[PVC, acrylic, stainless and nickel-plated steel hardware, found fence posts]
Dana Buzzee’s most recent installation, Eternal Flux, which also served as their MFA thesis, is a speculative dungeon/site of worship, and divination imagining the transformations our current trash may undergo following the end of the world. Over the course of the pandemic, and their course of study, Buzzee’s artistic practice shifted to incorporate their exploration and celebration of leatherdyke narratives and aesthetics with a cultivated post-apocalypse perspective that engages in the “stuff” and semiotics of counterculture communities.
Plastic is a key material collaborator in the work of Eternal Flux. Created by alchemizing extractive capitalist desires and ancient organic material, plastic is a peak object of the so-called “Anthropocene”, if there ever was one. The extreme timelines of this substrate connects the human present to the deep past and future, facilitating the potential for the work of an installation to imagine beyond the shape of the known. Eternal Flux engages the cultural power and control embodied in our “stuff”, its far-reaching material lifespan a divining of futurity narratives through the dual-fetish potential of plastic. This dual-fetishism is the confluence of fetish in a consumer-driven sense: the desire to create networks of meaning through objects within our hyperreality-strangeness, to craft both personal and community-based identity; and fetish in the sense that represents transgressing taboo. While insidious, we’ve embedded plastic within our current ecology, to use it is common, but acknowledging this entanglement fully, or perhaps being honest with ourselves about our complicity in its ubiquity, is taboo.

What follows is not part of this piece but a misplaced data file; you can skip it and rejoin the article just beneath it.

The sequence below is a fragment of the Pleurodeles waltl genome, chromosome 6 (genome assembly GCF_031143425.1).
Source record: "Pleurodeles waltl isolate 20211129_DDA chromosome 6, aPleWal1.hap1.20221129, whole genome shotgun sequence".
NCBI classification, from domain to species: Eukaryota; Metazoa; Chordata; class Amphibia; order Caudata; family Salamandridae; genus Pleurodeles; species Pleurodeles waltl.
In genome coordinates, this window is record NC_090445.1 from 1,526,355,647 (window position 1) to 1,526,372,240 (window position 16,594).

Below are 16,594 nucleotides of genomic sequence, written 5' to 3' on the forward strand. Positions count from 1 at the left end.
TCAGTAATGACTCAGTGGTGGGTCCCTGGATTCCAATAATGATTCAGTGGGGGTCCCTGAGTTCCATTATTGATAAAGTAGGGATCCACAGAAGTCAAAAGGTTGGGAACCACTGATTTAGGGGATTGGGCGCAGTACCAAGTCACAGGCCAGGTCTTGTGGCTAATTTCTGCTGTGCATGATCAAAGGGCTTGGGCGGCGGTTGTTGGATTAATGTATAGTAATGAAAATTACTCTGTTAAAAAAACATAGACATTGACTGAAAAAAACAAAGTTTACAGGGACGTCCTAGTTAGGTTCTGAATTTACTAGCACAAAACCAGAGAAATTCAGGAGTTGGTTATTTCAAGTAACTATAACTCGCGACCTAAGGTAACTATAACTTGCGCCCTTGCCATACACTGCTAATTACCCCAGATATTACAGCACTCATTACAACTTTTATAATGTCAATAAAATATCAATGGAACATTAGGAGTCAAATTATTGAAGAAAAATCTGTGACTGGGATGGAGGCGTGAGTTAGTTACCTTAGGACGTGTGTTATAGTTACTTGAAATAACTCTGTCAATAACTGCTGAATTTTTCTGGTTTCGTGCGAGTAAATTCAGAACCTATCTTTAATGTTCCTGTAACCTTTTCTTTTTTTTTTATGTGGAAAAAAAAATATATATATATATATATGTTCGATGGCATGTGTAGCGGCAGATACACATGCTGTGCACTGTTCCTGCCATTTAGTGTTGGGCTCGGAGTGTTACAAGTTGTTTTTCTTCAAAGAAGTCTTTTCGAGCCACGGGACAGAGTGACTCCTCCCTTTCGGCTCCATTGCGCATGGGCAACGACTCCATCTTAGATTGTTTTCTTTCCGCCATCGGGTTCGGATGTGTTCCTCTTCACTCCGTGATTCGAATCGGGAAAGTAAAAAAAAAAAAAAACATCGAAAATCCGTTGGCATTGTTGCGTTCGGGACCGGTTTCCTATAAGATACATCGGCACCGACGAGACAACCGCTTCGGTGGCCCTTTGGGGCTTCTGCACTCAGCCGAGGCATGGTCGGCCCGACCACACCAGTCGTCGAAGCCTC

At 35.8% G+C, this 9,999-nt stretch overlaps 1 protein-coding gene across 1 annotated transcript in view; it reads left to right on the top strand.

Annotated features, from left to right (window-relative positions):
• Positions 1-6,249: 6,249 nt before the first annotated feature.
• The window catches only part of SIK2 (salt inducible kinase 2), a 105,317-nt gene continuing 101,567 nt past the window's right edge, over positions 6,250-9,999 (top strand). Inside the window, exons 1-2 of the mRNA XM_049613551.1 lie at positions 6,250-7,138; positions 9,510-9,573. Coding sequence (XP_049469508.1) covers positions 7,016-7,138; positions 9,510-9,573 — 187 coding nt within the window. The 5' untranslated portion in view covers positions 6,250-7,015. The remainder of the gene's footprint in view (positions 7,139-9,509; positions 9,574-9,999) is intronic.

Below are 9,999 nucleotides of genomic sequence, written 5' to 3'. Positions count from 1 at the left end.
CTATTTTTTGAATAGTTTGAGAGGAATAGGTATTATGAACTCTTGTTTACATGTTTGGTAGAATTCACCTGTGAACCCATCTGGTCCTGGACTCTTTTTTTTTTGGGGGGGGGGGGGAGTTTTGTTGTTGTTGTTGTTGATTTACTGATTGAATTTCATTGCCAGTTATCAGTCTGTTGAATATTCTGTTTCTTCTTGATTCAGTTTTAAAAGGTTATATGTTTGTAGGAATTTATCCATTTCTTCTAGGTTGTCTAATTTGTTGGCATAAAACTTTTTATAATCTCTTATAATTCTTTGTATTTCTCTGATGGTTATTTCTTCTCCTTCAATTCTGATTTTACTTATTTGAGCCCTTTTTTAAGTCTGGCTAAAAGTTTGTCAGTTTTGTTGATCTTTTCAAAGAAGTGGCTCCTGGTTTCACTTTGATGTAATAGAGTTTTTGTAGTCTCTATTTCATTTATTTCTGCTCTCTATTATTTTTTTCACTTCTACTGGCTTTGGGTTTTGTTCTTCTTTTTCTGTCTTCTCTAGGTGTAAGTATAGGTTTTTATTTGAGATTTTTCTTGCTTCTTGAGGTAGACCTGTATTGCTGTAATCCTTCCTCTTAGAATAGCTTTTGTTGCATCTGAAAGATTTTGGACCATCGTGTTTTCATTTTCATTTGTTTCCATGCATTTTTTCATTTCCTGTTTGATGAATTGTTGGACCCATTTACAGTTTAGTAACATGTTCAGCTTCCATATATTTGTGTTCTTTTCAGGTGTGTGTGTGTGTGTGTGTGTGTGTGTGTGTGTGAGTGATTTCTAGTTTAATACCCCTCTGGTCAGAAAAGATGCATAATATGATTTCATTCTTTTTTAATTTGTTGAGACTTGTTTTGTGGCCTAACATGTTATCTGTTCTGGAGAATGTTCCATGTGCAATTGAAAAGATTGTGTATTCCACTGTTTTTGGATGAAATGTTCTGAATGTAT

Eternal Flux coalesces visionings of the future with apocalypse narratives to present new sculptural possibilities for thinking through the interplay of the material and visual culture of “these times” from a cultivated speculative perspective looking back after collapse.